Empowering students to be upstanders makes us reflect on times we have been bystanders.
Next, challenge students to think about their own choices by examining in-groups and people’s need to belong. Start on their level—when something went wrong at a party, the mall, the school cafeteria. What do they wish they had done once they had time to think it over?
Our goal is not to judge but to be open to others and to learn tools to help teachers facilitate meaningful conversations and respond in the moment to support our students in the classroom.
Model responses for students to help them think in the moment and move from bystanders to upstanders. How many times do we all feel stunned in the moment but discover the right “comeback” response hours after an uncomfortable situation? Help kids find their own voice.
For example, have students identify a moment when they did something to fit in with a group. What did they do? Would they do the same thing again? Why or why not? When can it be useful to conform in order to belong to a group? When can conformity be harmful? Why do you think people do nothing even when they know something happening around them is wrong? Can they connect these questions to a historic event or piece of literature? Why is it important to have students reflect on their own choices?
These questions can be woven into the curriculum for critical analysis of the impact of individual and collective decision-making. (See facinghistory.org/holocaust-and-human-behavior/chapter-1/in-group).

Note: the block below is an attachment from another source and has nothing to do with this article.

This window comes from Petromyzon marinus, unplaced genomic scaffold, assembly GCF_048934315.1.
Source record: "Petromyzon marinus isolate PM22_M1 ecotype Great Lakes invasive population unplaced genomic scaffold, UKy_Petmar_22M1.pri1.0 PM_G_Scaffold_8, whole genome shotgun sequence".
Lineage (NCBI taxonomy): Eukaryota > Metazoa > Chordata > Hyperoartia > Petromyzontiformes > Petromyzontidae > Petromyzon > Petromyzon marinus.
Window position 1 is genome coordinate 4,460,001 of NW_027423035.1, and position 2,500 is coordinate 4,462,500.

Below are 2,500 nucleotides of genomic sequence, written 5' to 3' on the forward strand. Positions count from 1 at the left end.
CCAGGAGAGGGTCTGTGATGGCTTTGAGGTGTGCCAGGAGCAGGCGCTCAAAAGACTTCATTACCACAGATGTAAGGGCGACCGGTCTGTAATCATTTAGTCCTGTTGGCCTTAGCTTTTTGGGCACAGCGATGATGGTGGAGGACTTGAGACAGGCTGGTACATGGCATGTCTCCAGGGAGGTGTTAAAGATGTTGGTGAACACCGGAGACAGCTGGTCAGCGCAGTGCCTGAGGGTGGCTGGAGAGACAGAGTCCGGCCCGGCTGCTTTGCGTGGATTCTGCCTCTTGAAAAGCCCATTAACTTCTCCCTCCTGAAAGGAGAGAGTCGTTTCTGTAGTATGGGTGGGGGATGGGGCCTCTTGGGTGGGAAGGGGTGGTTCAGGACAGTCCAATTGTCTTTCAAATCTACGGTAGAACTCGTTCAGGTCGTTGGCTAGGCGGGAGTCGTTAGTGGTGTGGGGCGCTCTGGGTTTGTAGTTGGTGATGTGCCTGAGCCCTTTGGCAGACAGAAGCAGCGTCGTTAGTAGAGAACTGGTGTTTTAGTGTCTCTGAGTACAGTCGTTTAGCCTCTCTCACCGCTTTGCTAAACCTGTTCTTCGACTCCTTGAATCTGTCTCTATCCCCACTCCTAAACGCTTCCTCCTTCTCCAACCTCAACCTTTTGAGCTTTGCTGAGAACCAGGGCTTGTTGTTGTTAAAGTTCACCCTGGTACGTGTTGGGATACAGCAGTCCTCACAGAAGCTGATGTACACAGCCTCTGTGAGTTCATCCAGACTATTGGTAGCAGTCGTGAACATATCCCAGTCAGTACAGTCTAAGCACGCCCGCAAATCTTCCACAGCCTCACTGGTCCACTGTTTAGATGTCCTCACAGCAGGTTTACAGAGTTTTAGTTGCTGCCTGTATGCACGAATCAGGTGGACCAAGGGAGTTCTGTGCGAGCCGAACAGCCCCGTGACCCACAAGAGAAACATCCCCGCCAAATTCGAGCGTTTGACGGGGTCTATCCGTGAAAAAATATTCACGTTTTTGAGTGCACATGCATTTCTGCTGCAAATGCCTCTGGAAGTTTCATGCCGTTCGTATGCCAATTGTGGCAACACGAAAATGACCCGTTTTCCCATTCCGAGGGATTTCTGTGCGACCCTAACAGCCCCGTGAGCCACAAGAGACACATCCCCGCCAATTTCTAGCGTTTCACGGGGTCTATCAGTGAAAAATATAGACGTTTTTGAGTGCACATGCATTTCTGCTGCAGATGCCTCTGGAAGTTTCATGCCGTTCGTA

Give students the vocabulary to be an upstander with statements that help them to interrupt, question, educate and echo what the witness:
- Why did you say that?
- Did you mean to say something hurtful?
- Speak using I statements…
- I don’t find that funny.
- Using that word offends me
- I’m surprised to hear you say that
- Tell me more.
- Please help me understand….
- You really didn’t mean that?
- What did you mean by that?
- Do you know the history of the word?
Empowering students to be upstanders requires analyzing historic and current events when action should have been taken by others
Our history has been shaped by the action or inaction of everyday people. As one of the goals of a lesson found on the Facing History and Ourselves website contends, “The identity of a nation like the United States is the product of collaboration and conflict between a variety of individual voices and groups—some famous, but many not.”
In our classrooms, we examine how in history, bystanders “watched” while events impacting them unfolded. Many students claim they would never have idly watched evils like the Holocaust. Yet far too many people did.
In order to explore inaction, it is important to look at why people’s reactions were impeded. Socially and emotionally, some students cannot see outside of their bubble; genocides, human rights issues, and civic-mindedness are not really in the forefront of their thinking. Cognitively, many students have not considered that they might have influence in shaping a more positive social awareness in their own sphere. It can be difficult for teenagers to objectively critique the norms of their lived experiences when they enter a classroom. But they are able to critically examine choices people made historically, find valor or cowardice in their responses, and brainstorm alternate courses of action.